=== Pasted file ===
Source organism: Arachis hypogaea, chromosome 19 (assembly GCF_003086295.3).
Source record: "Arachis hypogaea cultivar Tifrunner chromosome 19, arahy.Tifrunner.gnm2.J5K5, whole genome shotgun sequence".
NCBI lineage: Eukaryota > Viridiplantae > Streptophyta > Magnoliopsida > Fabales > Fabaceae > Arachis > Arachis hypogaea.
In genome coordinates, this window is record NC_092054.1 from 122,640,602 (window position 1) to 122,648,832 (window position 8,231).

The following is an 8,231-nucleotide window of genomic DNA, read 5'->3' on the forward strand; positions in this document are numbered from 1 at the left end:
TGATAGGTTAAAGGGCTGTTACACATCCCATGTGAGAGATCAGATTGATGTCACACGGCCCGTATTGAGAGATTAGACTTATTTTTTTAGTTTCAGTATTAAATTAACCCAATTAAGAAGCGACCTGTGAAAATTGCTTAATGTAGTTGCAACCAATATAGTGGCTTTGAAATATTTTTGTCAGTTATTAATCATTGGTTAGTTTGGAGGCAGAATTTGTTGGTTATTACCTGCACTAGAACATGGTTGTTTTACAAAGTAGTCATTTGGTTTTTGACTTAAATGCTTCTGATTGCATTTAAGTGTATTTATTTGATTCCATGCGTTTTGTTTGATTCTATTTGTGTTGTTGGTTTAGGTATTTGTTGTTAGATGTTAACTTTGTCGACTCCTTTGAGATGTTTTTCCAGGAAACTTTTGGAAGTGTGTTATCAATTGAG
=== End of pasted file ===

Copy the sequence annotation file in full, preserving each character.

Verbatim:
Source organism: Arachis hypogaea, chromosome 19 (assembly GCF_003086295.3).
Source record: "Arachis hypogaea cultivar Tifrunner chromosome 19, arahy.Tifrunner.gnm2.J5K5, whole genome shotgun sequence".
NCBI lineage: Eukaryota > Viridiplantae > Streptophyta > Magnoliopsida > Fabales > Fabaceae > Arachis > Arachis hypogaea.
In genome coordinates, this window is record NC_092054.1 from 122,640,602 (window position 1) to 122,648,832 (window position 8,231).

The following is an 8,231-nucleotide window of genomic DNA, read 5'->3' on the forward strand; positions in this document are numbered from 1 at the left end:
TGATAGGTTAAAGGGCTGTTACACATCCCATGTGAGAGATCAGATTGATGTCACACGGCCCGTATTGAGAGATTAGACTTATTTTTTTAGTTTCAGTATTAAATTAACCCAATTAAGAAGCGACCTGTGAAAATTGCTTAATGTAGTTGCAACCAATATAGTGGCTTTGAAATATTTTTGTCAGTTATTAATCATTGGTTAGTTTGGAGGCAGAATTTGTTGGTTATTACCTGCACTAGAACATGGTTGTTTTACAAAGTAGTCATTTGGTTTTTGACTTAAATGCTTCTGATTGCATTTAAGTGTATTTATTTGATTCCATGCGTTTTGTTTGATTCTATTTGTGTTGTTGGTTTAGGTATTTGTTGTTAGATGTTAACTTTGTCGACTCCTTTGAGATGTTTTTCCAGGAAACTTTTGGAAGTGTGTTATCAATTGAG